Goshen school building plans suffer set-back

The push to control property taxes in Indiana may have come to shove for the Goshen Community School System.

Today, state regulators dealt a set-back to the district's proposed $41.9 million construction plans.

While the decision wasn't the final call in the state approval process, it was a setback, and it was so disappointing that some in Goshen are seriously considering a plan B.

Today, the President of the Goshen school board said that some of the music rooms at the high school are so small that, at times, the volume of the sound generated exceeds O.S.H.A. standards for safe workplaces.

"This was not a Taj Mahal type program," said Rob Cripe who serves on the citizens task force that studied the district's building needs. "This was a very conservative, as is the Goshen community, program and it's something that's very needed for our school system."

But the need to get the $41.9 million plans off the drawing board took a back seat to financial concerns today as state regulators weighed in on the plan at a meeting in Indianapolis.

Indiana's School Property Tax Control Board entertained a motion to approve the Goshen project. Two board members voted yes, while four voted no.

"We had very good local support for the project," said Goshen School Superintendent Dr. Bruce Stahly: "It's very disappointing how we no longer have local control."

Goshen administrators assumed they were supposed to be in tune with school construction rules that are in effect today.
Planning for the project began in December of 2006, long before the latest property tax reform package was on the radar.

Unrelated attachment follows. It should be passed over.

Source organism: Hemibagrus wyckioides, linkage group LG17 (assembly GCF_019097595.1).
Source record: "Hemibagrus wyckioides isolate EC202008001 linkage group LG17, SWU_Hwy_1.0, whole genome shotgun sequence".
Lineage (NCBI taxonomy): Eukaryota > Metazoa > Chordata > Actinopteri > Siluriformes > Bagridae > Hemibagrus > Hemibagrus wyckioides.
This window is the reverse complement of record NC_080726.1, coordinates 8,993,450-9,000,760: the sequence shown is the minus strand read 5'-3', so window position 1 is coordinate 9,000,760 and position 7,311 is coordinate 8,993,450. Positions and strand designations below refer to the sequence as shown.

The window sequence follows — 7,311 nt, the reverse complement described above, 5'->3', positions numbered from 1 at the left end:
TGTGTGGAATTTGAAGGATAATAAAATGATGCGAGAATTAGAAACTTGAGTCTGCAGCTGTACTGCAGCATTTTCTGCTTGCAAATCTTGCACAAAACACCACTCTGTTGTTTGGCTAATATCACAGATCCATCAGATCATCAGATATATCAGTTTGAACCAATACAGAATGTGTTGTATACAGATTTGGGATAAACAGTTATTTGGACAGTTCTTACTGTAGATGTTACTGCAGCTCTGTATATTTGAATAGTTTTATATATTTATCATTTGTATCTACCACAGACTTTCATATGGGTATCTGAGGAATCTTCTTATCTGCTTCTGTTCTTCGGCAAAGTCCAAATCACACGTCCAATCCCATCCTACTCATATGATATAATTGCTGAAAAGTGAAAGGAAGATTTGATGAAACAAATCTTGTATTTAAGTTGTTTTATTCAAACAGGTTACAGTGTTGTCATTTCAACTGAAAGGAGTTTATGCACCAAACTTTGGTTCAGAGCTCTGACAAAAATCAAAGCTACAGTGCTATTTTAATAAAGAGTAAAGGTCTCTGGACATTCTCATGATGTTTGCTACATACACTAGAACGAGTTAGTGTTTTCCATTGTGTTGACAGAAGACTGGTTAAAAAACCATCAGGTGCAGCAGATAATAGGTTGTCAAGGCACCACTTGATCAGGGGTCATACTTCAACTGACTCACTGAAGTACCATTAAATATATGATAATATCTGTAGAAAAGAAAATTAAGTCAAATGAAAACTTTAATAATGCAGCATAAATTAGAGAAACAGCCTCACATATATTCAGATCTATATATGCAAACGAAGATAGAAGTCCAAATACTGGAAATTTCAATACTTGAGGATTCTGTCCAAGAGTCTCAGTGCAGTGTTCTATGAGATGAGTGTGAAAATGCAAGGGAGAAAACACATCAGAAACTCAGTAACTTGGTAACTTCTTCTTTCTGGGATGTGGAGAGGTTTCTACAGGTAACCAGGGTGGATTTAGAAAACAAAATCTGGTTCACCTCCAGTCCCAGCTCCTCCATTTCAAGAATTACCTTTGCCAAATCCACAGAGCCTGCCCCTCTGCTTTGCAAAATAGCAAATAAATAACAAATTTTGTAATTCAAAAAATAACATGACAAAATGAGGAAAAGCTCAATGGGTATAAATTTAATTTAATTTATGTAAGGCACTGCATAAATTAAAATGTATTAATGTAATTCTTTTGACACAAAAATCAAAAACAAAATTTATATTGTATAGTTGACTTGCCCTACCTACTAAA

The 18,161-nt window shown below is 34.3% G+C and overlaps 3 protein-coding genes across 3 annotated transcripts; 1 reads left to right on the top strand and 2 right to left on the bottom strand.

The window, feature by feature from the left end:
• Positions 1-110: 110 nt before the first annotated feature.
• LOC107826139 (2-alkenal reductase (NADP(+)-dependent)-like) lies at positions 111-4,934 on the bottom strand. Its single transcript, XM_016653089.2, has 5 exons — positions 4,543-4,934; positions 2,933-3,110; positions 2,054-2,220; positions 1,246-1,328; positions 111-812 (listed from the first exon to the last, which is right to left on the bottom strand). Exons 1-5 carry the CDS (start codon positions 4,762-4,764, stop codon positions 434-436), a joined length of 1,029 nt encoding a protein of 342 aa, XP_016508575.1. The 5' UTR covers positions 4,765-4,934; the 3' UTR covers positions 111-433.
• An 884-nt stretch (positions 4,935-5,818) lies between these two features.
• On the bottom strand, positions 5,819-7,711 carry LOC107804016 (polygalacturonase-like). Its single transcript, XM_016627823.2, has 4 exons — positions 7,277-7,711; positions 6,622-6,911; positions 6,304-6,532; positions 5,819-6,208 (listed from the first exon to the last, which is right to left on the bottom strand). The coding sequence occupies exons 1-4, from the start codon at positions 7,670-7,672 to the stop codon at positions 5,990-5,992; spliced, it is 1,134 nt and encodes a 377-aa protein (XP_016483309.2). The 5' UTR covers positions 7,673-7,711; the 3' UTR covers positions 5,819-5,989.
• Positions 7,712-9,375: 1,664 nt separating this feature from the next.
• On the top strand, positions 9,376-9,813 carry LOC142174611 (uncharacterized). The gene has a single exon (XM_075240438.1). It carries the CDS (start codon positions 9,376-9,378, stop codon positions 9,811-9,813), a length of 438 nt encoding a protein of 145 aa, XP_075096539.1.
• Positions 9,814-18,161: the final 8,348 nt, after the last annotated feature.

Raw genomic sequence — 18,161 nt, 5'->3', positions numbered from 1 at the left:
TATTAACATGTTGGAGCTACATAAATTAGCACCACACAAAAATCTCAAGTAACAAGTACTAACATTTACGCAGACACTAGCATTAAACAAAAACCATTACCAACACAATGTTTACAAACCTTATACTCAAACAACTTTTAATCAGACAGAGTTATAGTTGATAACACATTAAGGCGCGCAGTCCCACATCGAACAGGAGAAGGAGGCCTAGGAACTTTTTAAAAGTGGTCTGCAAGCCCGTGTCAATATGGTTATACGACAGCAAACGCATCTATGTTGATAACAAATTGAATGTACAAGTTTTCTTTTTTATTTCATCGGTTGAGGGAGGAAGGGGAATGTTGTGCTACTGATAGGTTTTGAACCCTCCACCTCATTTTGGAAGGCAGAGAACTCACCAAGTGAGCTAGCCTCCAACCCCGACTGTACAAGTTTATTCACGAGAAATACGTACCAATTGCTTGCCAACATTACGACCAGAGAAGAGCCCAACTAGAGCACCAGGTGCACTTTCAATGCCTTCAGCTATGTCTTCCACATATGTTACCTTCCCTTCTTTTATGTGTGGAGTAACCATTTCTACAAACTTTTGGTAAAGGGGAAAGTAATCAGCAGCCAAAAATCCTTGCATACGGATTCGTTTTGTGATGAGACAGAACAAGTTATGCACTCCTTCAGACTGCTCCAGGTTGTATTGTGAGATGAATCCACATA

Now the chief of the school system wonders if he's being left to follow rules that take effect on July 1st, and require that major construction projects be approved by voter referendum.

"I think we'll begin planning now in terms of our next step, as far as how we want to proceed, whether we do want to go to a referendum or how we want to proceed," said Stahly.

"We played by the rules of the old program," said Cripe.
"We're still under the old program, but I'm guessing the state maybe is looking at what's on the horizon and saying, well maybe we need to start applying some of these situations now."

The $41.9 million plans are designed to relieve overcrowding through the construction of a new school to house fifth and sixth graders.

Much of the work planned for the high school would create additional room for the popular music program, and change the location of the administrative offices in order to improve security.

The vote by the tax control board today was merely a recommendation. The final decision rests with the Commissioner of Indiana's Department of Local Government Finance.

The deadline for a final decision is June 17th.


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